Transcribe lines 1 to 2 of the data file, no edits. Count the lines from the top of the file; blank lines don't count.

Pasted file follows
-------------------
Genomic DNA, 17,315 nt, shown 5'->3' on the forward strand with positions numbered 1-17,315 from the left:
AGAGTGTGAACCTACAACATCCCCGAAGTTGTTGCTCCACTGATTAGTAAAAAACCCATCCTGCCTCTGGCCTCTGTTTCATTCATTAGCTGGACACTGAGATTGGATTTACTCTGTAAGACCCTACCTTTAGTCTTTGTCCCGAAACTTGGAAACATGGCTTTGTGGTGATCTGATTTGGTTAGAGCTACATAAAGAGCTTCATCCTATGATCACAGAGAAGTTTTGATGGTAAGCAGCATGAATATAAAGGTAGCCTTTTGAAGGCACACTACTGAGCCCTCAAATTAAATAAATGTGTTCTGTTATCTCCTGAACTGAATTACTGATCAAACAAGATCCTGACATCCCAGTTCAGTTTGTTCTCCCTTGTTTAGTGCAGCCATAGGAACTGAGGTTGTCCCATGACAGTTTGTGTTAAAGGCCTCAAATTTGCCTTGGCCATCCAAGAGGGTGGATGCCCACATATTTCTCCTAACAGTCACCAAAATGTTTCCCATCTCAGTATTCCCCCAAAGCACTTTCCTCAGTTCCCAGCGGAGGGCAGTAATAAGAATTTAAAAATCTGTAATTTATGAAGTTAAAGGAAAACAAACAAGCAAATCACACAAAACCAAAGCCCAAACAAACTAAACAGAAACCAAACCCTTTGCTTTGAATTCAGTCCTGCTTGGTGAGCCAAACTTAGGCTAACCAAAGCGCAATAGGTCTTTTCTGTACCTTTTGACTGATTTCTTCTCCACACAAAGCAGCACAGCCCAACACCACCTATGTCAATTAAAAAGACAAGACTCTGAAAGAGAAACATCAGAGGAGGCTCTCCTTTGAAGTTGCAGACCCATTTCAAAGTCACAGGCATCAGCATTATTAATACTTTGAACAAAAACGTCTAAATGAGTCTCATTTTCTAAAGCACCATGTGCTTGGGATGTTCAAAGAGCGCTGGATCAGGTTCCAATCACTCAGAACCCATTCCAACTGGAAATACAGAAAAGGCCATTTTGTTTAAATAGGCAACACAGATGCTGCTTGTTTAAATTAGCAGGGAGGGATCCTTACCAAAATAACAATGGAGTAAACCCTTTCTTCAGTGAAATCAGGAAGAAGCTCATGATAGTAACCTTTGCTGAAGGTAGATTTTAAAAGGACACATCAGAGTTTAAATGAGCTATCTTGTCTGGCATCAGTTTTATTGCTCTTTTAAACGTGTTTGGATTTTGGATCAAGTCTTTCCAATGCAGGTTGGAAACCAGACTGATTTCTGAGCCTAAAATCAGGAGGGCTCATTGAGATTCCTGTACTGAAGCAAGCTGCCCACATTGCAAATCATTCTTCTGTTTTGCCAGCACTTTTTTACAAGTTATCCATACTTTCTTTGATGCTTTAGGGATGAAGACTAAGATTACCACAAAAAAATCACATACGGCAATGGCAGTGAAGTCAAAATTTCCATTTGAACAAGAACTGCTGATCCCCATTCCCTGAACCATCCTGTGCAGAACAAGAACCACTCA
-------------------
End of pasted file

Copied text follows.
Genomic DNA, 17,315 nt, shown 5'->3' on the forward strand with positions numbered 1-17,315 from the left:
AGAGTGTGAACCTACAACATCCCCGAAGTTGTTGCTCCACTGATTAGTAAAAAACCCATCCTGCCTCTGGCCTCTGTTTCATTCATTAGCTGGACACTGAGATTGGATTTACTCTGTAAGACCCTACCTTTAGTCTTTGTCCCGAAACTTGGAAACATGGCTTTGTGGTGATCTGATTTGGTTAGAGCTACATAAAGAGCTTCATCCTATGATCACAGAGAAGTTTTGATGGTAAGCAGCATGAATATAAAGGTAGCCTTTTGAAGGCACACTACTGAGCCCTCAAATTAAATAAATGTGTTCTGTTATCTCCTGAACTGAATTACTGATCAAACAAGATCCTGACATCCCAGTTCAGTTTGTTCTCCCTTGTTTAGTGCAGCCATAGGAACTGAGGTTGTCCCATGACAGTTTGTGTTAAAGGCCTCAAATTTGCCTTGGCCATCCAAGAGGGTGGATGCCCACATATTTCTCCTAACAGTCACCAAAATGTTTCCCATCTCAGTATTCCCCCAAAGCACTTTCCTCAGTTCCCAGCGGAGGGCAGTAATAAGAATTTAAAAATCTGTAATTTATGAAGTTAAAGGAAAACAAACAAGCAAATCACACAAAACCAAAGCCCAAACAAACTAAACAGAAACCAAACCCTTTGCTTTGAATTCAGTCCTGCTTGGTGAGCCAAACTTAGGCTAACCAAAGCGCAATAGGTCTTTTCTGTACCTTTTGACTGATTTCTTCTCCACACAAAGCAGCACAGCCCAACACCACCTATGTCAATTAAAAAGACAAGACTCTGAAAGAGAAACATCAGAGGAGGCTCTCCTTTGAAGTTGCAGACCCATTTCAAAGTCACAGGCATCAGCATTATTAATACTTTGAACAAAAACGTCTAAATGAGTCTCATTTTCTAAAGCACCATGTGCTTGGGATGTTCAAAGAGCGCTGGATCAGGTTCCAATCACTCAGAACCCATTCCAACTGGAAATACAGAAAAGGCCATTTTGTTTAAATAGGCAACACAGATGCTGCTTGTTTAAATTAGCAGGGAGGGATCCTTACCAAAATAACAATGGAGTAAACCCTTTCTTCAGTGAAATCAGGAAGAAGCTCATGATAGTAACCTTTGCTGAAGGTAGATTTTAAAAGGACACATCAGAGTTTAAATGAGCTATCTTGTCTGGCATCAGTTTTATTGCTCTTTTAAACGTGTTTGGATTTTGGATCAAGTCTTTCCAATGCAGGTTGGAAACCAGACTGATTTCTGAGCCTAAAATCAGGAGGGCTCATTGAGATTCCTGTACTGAAGCAAGCTGCCCACATTGCAAATCATTCTTCTGTTTTGCCAGCACTTTTTTACAAGTTATCCATACTTTCTTTGATGCTTTAGGGATGAAGACTAAGATTACCACAAAAAAATCACATACGGCAATGGCAGTGAAGTCAAAATTTCCATTTGAACAAGAACTGCTGATCCCCATTCCCTGAACCATCCTGTGCAGAACAAGAACCACTCA